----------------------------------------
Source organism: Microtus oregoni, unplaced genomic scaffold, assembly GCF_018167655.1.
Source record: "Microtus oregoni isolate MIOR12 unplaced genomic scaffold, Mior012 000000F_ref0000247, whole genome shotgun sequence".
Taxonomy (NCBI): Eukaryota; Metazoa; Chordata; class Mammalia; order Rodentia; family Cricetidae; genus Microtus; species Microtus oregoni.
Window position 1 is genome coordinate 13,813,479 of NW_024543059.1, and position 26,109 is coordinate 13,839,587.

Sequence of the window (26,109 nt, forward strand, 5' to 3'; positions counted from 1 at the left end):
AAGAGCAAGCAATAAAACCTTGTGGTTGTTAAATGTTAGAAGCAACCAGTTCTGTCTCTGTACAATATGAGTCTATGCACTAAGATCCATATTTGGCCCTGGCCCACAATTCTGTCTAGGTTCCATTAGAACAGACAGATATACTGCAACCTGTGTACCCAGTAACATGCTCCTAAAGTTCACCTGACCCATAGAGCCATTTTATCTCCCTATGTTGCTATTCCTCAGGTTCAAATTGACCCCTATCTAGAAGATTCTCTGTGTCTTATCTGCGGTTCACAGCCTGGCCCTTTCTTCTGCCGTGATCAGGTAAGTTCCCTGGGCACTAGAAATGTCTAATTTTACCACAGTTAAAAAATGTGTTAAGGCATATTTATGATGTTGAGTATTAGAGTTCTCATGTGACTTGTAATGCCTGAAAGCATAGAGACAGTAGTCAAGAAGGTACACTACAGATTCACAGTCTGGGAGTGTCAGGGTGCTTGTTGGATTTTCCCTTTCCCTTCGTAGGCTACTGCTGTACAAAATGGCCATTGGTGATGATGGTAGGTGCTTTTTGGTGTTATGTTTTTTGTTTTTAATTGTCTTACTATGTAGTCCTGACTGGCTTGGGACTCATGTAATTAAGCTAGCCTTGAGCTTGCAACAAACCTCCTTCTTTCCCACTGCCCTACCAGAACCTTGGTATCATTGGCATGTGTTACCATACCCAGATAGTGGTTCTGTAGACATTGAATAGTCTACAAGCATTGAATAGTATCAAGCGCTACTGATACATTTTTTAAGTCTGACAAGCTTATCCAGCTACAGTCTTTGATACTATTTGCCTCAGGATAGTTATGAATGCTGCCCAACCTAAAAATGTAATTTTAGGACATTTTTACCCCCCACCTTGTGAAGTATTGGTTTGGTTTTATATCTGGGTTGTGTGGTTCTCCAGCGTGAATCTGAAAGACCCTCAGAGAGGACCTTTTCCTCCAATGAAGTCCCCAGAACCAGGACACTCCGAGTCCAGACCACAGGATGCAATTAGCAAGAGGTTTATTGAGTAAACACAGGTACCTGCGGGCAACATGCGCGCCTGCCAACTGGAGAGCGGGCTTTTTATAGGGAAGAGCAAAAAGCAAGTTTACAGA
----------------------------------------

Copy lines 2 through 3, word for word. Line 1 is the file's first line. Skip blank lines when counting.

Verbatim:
Source record: "Microtus oregoni isolate MIOR12 unplaced genomic scaffold, Mior012 000000F_ref0000247, whole genome shotgun sequence".
Taxonomy (NCBI): Eukaryota; Metazoa; Chordata; class Mammalia; order Rodentia; family Cricetidae; genus Microtus; species Microtus oregoni.